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4.3.3.8 Timestamp and Timestamp Reply Connected: An Internet Encyclopedia
4.3.3.8 Timestamp and Timestamp Reply

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Next: 4.3.3.9 Address Mask Request/Reply

4.3.3.8 Timestamp and Timestamp Reply

4.3.3.8 Timestamp and Timestamp Reply

A router MAY implement Timestamp and Timestamp Reply. If they are implemented then:

  • The ICMP Timestamp server function MUST return a Timestamp Reply to every Timestamp message that is received. It SHOULD be designed for minimum variability in delay.

  • An ICMP Timestamp Request message to an IP broadcast or IP multicast address MAY be silently discarded.

  • The IP source address in an ICMP Timestamp Reply MUST be the same as the specific-destination address of the corresponding Timestamp Request message.

  • If a Source Route option is received in an ICMP Timestamp Request, the return route MUST be reversed and used as a Source Route option for the Timestamp Reply message, unless the router is aware of policy that would prevent the delivery of the message.

  • If a Record Route and/or Timestamp option is received in a Timestamp Request, this (these) option(s) SHOULD be updated to include the current router and included in the IP header of the Timestamp Reply message.

  • If the router provides an application-layer interface for sending Timestamp Request messages then incoming Timestamp Reply messages MUST be passed up to the ICMP user interface.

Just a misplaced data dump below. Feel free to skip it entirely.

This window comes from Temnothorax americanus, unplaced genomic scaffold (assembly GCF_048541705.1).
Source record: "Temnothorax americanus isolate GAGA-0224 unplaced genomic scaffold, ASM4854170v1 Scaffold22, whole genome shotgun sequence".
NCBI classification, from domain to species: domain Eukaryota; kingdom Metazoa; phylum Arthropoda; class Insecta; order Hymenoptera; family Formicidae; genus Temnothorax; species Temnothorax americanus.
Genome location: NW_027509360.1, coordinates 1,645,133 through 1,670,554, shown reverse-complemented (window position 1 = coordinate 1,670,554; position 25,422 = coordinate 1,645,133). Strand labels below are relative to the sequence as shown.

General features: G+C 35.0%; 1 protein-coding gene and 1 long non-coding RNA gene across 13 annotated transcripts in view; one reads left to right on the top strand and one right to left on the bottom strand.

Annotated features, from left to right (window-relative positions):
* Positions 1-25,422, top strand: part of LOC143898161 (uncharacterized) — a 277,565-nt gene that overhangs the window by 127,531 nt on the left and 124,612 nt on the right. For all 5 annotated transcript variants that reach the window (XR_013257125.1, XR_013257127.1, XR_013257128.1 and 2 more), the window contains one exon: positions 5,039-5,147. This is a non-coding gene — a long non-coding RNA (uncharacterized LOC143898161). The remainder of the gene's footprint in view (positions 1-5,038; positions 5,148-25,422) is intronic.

The preferred form for a timestamp value (the standard value) is milliseconds since midnight, Universal Time. However, it may be difficult to provide this value with millisecond resolution. For example, many systems use clocks that update only at line frequency, 50 or 60 times per second. Therefore, some latitude is allowed in a standard value:

  1. A standard value MUST be updated at least 16 times per second (i.e., at most the six low-order bits of the value may be undefined).

  2. The accuracy of a standard value MUST approximate that of operator-set CPU clocks, i.e., correct within a few minutes.

IMPLEMENTATION

To meet the second condition, a router may need to query some time server when the router is booted or restarted. It is recommended that the UDP Time Server Protocol be used for this purpose. A more advanced implementation would use the Network Time Protocol (NTP) to achieve nearly millisecond clock synchronization; however, this is not required.


Next: 4.3.3.9 Address Mask Request/Reply

Connected: An Internet Encyclopedia
4.3.3.8 Timestamp and Timestamp Reply

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